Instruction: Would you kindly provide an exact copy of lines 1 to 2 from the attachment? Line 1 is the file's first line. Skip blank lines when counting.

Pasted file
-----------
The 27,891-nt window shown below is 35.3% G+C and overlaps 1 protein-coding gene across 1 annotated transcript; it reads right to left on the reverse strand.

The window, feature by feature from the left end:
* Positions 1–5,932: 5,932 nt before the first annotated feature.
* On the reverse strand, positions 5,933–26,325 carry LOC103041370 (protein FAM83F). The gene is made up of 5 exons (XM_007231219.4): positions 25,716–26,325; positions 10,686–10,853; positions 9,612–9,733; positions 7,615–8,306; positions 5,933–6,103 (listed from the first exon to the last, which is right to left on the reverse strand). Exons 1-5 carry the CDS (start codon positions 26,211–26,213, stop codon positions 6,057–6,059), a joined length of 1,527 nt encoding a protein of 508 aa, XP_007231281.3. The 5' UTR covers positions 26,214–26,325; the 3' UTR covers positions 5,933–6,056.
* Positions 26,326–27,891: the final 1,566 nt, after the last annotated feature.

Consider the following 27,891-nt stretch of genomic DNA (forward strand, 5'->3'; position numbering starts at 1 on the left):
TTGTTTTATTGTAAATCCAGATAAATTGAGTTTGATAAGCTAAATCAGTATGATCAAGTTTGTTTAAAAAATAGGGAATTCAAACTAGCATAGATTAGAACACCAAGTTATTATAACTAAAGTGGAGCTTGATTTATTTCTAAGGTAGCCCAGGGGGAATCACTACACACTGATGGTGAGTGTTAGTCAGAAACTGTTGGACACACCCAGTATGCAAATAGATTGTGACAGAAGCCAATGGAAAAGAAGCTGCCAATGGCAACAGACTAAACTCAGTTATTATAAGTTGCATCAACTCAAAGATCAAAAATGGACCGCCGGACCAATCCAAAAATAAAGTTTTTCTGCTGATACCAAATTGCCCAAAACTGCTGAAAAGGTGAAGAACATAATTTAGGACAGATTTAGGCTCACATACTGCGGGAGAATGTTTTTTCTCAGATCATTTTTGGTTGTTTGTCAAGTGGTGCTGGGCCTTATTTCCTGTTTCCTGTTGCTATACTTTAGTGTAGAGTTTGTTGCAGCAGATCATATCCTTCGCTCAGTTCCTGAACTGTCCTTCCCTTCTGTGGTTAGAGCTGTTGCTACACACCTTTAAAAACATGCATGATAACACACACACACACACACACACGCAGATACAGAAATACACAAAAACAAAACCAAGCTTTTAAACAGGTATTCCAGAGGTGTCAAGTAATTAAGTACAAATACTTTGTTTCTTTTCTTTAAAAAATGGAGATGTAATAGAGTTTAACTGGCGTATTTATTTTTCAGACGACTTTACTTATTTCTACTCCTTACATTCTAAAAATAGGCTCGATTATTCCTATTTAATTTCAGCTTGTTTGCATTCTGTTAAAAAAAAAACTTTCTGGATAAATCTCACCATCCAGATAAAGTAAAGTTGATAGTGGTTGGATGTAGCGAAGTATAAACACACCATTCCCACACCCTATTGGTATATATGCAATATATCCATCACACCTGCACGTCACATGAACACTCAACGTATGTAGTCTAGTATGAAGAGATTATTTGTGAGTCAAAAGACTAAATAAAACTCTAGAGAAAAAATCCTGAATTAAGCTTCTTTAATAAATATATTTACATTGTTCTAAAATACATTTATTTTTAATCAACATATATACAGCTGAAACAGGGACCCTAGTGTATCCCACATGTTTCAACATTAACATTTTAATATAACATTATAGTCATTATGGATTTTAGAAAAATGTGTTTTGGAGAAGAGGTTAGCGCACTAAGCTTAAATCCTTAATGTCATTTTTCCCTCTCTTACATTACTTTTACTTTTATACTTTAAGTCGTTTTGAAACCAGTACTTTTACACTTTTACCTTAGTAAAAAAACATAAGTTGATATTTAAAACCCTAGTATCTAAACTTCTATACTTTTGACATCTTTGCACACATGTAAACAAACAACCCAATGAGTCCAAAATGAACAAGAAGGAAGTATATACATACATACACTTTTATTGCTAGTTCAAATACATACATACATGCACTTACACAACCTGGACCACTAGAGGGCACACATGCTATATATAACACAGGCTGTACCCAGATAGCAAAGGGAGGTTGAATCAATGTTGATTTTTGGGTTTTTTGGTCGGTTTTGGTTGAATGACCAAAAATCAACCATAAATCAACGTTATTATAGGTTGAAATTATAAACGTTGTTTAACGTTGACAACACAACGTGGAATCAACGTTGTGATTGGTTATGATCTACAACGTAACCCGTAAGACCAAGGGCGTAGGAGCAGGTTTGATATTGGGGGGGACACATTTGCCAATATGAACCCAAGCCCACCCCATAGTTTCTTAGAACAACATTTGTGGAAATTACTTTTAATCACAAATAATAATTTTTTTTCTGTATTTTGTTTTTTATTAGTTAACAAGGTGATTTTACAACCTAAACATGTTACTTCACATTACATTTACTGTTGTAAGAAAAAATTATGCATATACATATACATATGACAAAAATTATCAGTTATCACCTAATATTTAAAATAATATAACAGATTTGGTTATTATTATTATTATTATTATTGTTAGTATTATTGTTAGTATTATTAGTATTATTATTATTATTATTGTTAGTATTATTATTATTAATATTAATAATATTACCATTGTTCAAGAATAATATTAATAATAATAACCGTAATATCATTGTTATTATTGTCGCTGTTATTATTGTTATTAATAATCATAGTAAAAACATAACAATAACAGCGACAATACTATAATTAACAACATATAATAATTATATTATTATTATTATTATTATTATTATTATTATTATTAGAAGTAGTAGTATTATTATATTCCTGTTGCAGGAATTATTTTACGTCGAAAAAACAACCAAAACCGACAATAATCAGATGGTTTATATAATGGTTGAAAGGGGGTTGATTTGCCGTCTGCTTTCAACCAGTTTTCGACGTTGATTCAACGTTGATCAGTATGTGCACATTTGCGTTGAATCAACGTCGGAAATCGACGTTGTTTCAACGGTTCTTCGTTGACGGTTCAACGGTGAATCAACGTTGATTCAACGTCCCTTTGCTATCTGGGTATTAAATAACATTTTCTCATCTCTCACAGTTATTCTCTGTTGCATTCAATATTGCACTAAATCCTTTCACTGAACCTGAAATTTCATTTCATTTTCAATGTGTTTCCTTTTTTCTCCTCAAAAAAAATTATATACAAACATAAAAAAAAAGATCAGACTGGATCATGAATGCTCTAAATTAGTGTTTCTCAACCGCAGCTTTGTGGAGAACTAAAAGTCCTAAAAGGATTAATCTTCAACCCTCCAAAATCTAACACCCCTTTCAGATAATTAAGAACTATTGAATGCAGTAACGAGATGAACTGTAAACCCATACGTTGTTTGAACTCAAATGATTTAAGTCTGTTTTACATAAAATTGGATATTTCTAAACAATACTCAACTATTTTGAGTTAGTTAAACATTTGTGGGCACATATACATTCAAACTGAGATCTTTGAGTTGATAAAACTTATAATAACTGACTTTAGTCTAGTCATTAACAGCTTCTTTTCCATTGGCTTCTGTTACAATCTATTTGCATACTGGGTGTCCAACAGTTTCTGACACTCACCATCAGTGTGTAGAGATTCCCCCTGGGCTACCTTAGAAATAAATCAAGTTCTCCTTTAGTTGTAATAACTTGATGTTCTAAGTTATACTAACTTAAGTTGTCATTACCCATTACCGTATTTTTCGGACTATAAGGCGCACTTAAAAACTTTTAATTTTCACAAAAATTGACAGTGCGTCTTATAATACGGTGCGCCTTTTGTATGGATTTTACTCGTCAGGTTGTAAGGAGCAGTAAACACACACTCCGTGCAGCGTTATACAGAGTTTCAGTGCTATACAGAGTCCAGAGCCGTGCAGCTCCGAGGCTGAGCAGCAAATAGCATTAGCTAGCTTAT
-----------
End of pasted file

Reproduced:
The 27,891-nt window shown below is 35.3% G+C and overlaps 1 protein-coding gene across 1 annotated transcript; it reads right to left on the reverse strand.

The window, feature by feature from the left end: